In her highly praised book, “You Only Die Once: Preparing for the End of Life with Grace and Gusto,” Margie Jenkins,  a Houston psychotherapist, makes a compelling case for preparing for life’s ending and using that preparation as the groundwork for living a more bodacious and rewarding life. Jenkins walks the talk and inspires us all. Jenkins, now in her 80s, decided to go back to college in mid-life to pursue a post-graduate degree at a time when “adult women just weren’t doing that.” She talked about that  (and more) with us.

HOUSTON WOMAN: When and where did you get  your undergraduate degree? 

JENKINS: I graduated from the University of Cincinnati in  1945 with a degree in health education. Afterwards, my  husband (Jenks) and I taught at William Woods College in  Fulton, Missouri.

HW: How would you describe the atmosphere for women in the workplace in the 1970s, when you were attempting to go back to school to pursue your graduate degree?

JENKINS: I would describe it as cautiously assertive. We [women] were ready to move ahead but not quite sure of the path to take, and we [women] were experiencing a lot of roadblocks.

HW: Which obstacles were especially challenging for you?

JENKINS: When I enrolled at the University of Houston, obstacles were all around me. Everyone was younger than I, and they didn’t know what to do with me. I dressed differently. Other students wore jeans and t-shirts. I wore slacks and sweaters. Some even came to class barefooted. I wore shoes.

HW: How did the other students relate to you?

JENKINS: On the first day of class, I was asked to introduce myself. I stood up and said I was married, had four kids and wanted to become certified as my own person - not just as a wife and mother.One guy in the back of the room stood up and said, “We don’t need rich people like you who probably lives in 77024 and have husbands who make big profits. Why don’t you stay home and just do your volunteer work?”In one class on the stages of development, a chapter in the textbook talked about people in their 50s and over as slow to learn, with low sex drives, loss of memory, low energy, high fatigue. I gave a report on that chapter of the book and said it was all wrong. Then I complained to the teacher about the book, telling him I objected to its philosophy. I was labeled a trouble maker.

HW: What advice do you have for people (both men and women) in their 40s and 50s who want to pursue new careers?

JENKINS: Go for it. Don’t let roadblocks stop you. Be willing to risk new adventures. Take criticism as a way to learn the opinions of others — not as truth. Be properly prepared by researching your new interest.

HW: You have said that each decade of our lives brings many challenges and opportunities. Would you elaborate on this and how to adjust?

JENKINS: Every future decade is an unknown. We never know what is ahead. The “good old days,” whatever that means, also had challenges and opportunities.Rules change, politics change, health issues change, expectations change, values change, relationships change. The goal is to accept what you can’t change and stick to your own values and beliefs. Because of all the changes that we go on in life, I think it’s really important we keep learning; pass on our values, as well as our valuables, including our stories and history. I tell others to write about their experiences, their role models and be sure the kids and grandkids know what they stand for.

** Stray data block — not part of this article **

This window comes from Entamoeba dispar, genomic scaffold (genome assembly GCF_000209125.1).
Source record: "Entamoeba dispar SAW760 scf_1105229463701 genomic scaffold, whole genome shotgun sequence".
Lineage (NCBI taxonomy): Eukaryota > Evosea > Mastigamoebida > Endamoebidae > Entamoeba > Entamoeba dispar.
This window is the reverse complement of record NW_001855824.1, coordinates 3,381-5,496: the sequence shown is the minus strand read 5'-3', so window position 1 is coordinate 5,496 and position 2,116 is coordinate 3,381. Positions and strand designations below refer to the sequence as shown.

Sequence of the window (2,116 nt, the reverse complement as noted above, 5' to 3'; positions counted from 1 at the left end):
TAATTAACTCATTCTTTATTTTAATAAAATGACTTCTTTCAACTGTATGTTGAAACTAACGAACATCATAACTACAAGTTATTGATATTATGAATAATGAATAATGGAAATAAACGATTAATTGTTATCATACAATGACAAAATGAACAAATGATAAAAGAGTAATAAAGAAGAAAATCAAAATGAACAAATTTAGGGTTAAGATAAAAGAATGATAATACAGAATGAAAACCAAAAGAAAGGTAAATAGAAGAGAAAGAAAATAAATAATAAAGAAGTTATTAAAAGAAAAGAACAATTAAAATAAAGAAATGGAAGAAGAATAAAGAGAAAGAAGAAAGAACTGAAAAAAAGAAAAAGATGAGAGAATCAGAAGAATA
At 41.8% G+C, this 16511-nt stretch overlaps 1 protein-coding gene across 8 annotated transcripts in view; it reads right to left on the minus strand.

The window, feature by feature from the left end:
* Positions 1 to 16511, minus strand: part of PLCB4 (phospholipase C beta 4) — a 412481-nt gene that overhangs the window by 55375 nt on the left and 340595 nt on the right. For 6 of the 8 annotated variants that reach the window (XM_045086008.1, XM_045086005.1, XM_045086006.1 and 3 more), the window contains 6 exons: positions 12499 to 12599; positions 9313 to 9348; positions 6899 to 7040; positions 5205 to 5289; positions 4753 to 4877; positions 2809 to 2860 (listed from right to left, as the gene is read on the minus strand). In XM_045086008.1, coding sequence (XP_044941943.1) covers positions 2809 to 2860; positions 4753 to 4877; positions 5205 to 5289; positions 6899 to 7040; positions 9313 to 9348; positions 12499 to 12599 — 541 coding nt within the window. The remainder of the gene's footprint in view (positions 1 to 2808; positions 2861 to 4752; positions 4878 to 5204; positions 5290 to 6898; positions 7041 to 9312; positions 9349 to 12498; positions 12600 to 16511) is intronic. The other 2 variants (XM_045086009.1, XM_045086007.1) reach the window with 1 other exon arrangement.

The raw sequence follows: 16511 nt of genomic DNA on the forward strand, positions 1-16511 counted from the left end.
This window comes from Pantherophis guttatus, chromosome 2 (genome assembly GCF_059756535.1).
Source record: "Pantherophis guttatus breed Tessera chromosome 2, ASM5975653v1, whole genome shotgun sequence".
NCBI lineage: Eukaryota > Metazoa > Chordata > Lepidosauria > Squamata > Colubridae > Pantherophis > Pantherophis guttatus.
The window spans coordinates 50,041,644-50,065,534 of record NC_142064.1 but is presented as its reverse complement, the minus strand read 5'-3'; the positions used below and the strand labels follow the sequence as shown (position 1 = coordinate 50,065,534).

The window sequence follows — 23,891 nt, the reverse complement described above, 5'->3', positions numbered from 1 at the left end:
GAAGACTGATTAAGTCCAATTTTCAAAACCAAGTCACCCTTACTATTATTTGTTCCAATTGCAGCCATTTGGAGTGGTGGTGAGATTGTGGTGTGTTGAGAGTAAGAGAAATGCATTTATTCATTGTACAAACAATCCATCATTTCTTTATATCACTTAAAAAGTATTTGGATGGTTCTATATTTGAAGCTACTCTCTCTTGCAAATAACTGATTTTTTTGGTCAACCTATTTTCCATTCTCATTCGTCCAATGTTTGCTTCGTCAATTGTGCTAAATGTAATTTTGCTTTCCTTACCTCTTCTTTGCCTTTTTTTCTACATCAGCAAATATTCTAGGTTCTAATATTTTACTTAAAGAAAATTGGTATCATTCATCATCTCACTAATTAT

HW: You encourage all of us to “live a bodacious life.” What you mean by that?

JENKINS: One way to be live bodaciously is to think of ways to make ourselves more interesting, less irritating and more loveable. An interesting challenge, especially the less irritating part. Living bodaciously means to never stop dreaming; it is the spark to imagination and accomplishment, and it enables us to exceed our expectations. There is a shortage of kindness in this world. Living bodaciously also means sharing our love and affection in unexpected ways with people who need it. Living bodaciously means smiling more. (We are better looking when we smile.) It means finding our bliss, having a passion and spending our talents and energy doing things that make us forget time. Living bodaciously means forgiving others and yourself. It means not dragging a garbage bag of regrets into the next decade. 

HW: Why did you write your book, You Only Die Once? Who is your audience? 

JENKINS: In my psychotherapy practice I’ve seen many clients of all ages who are facing end-of-life issues. Most don’t have a clue how to begin the process of planning for life’s final chapter. I saw the need for a “road map” that would help everyone know how to plan for life’s ending. Since dying is inevitable, an equal opportunity event, we all get to do it. I think we should “shop before we drop,” and know the options. I encourage the readers to make important decisions before it’s too late and talk about this subject with family and friends. 

HW: What is the main message of your book? 

JENKINS: In my book, I encourage everyone to live life to the fullest. I think it’s important to evaluate our lives to see if what we are doing is providing us with joy and satisfaction. If not, we need to let go of some things and make room for new adventures that will fill our lives with pleasure. We need to spend more time thinking about what we want to do and less time doing what we have to do. We need to not let a day go by without including some joy, some pleasure, some sense of making a difference to someone else in your life. 

HW: What has the response been to your book?

JENKINS: The response to the book has been amazing. My husband and I have given more than 100 presentations to people all over the country – at hospices, churches, medical centers, retirement communities, financial institutions, hospitals, book clubs, etc.One of my daughters told me recently, “Now I get it, Mom. Instead of the Lamaze method for helping with childbirth, you have written the La Margie method for helping with dying and living.”